The costs of climate change: Which curve to follow?
Climate Change Damage Functions
The first information that emerges from this comparison is that the Dietz and Stern (DS) and Weitzmann (W) models integrate the possibility of threshold effects do not seem to be as effective in the Nordhaus (N) approach. Indeed, between an increase of 2°C and 4°C, the DS curve goes from a cost (GDP loss) of 2% to 50% and the W curve goes from a cost of 1% to 9%, while the N model follows an almost linear relationship from 1% to 4% of global GDP.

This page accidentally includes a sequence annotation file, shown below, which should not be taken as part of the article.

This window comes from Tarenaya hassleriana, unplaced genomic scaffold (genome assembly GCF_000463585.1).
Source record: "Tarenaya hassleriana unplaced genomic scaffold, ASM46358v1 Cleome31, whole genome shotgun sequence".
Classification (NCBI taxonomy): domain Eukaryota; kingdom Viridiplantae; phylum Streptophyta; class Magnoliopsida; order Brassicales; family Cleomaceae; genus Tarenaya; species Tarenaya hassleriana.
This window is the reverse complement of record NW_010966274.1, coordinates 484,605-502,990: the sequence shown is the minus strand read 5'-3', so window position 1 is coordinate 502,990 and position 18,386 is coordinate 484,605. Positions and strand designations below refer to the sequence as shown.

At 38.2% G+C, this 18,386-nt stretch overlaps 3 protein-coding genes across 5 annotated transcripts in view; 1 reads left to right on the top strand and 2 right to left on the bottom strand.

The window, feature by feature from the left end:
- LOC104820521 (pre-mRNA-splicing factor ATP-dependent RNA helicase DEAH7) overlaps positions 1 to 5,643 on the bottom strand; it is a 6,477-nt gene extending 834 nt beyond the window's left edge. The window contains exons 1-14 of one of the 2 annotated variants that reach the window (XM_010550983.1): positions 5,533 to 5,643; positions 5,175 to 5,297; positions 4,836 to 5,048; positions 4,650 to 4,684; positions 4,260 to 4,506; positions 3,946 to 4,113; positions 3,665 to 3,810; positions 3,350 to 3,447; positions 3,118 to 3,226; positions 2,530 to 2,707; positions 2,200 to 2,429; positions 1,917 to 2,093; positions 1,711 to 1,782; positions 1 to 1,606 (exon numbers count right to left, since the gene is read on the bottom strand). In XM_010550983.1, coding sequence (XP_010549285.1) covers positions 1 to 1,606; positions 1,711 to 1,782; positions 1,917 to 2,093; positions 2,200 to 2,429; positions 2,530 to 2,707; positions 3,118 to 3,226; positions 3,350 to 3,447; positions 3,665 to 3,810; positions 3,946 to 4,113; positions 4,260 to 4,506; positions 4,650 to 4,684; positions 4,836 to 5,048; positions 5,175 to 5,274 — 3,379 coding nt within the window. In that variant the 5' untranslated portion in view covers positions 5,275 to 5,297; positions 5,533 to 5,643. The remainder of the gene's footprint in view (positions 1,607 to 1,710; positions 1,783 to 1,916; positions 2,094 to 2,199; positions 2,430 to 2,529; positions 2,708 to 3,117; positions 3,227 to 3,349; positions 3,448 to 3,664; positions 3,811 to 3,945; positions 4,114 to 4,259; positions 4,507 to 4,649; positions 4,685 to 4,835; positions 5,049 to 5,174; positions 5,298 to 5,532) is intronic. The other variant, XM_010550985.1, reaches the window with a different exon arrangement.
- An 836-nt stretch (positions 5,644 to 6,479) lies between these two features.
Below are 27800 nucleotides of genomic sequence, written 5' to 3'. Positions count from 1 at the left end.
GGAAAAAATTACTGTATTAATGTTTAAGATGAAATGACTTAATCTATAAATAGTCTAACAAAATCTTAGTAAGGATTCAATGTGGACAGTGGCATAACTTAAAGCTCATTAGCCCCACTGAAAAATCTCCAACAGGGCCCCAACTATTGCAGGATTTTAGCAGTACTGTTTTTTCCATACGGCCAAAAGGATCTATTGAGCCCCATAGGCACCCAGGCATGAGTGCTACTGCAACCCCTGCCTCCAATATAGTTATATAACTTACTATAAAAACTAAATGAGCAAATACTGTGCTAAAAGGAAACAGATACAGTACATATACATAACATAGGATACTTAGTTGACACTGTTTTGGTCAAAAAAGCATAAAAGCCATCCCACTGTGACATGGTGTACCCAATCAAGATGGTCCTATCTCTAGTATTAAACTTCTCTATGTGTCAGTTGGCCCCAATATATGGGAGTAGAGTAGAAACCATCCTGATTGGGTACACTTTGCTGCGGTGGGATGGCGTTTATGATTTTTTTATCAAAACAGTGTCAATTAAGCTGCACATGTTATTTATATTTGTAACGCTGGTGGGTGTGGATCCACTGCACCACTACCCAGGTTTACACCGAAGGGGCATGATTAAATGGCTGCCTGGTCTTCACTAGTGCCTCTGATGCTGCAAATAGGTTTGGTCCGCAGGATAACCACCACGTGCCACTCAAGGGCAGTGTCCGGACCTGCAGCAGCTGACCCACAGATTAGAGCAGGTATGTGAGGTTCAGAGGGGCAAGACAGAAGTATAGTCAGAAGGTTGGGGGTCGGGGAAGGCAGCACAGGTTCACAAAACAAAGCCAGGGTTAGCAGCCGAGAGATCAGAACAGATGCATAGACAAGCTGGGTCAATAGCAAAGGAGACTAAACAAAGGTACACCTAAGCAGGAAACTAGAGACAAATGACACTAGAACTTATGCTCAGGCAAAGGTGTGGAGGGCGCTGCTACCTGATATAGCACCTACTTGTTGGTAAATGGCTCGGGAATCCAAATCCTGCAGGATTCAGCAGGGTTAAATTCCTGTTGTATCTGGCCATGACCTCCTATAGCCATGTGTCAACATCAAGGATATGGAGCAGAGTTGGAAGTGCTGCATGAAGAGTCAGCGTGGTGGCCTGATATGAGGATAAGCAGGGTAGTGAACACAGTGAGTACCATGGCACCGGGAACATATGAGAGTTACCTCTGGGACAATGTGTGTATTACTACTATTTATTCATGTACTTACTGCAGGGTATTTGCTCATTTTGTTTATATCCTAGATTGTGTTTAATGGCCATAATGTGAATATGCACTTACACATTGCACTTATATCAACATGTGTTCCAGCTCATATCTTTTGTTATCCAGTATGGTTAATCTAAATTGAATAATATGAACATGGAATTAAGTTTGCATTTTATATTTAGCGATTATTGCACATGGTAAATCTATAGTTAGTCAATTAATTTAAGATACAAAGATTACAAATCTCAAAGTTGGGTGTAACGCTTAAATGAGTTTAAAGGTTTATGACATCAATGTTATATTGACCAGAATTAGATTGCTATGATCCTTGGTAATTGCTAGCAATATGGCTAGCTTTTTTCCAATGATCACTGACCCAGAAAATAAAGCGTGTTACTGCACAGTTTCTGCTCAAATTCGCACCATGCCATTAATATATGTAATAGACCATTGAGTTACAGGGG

While the award of the Nobel Prize to an environmental economist was a first step towards more widespread recognition of the economic costs of climate change, this graph raises the question of the Nordhaus’s assessment potentially underestimating the risks of climate change. If we follow the Nordhaus curve further, we see that a (quite hypothetical and extreme) 11°C increase in global temperature would "only" cost 25% of global GDP. As underlined by a recent article from Bob Ward (LSE Professor), the model assumes that damages are a quadratic function of temperature change that does not include sharp thresholds or tipping points, yet climate risks are precisely a source of instability and a matter of potential shocks through non-linear evolutions, as suggested by scientific climate research.
Félix Fouret, Carbon/Climate Analyst
Sources: Beyond Ratings, Bob Ward (LSE), Covington and Thamotheram (2015).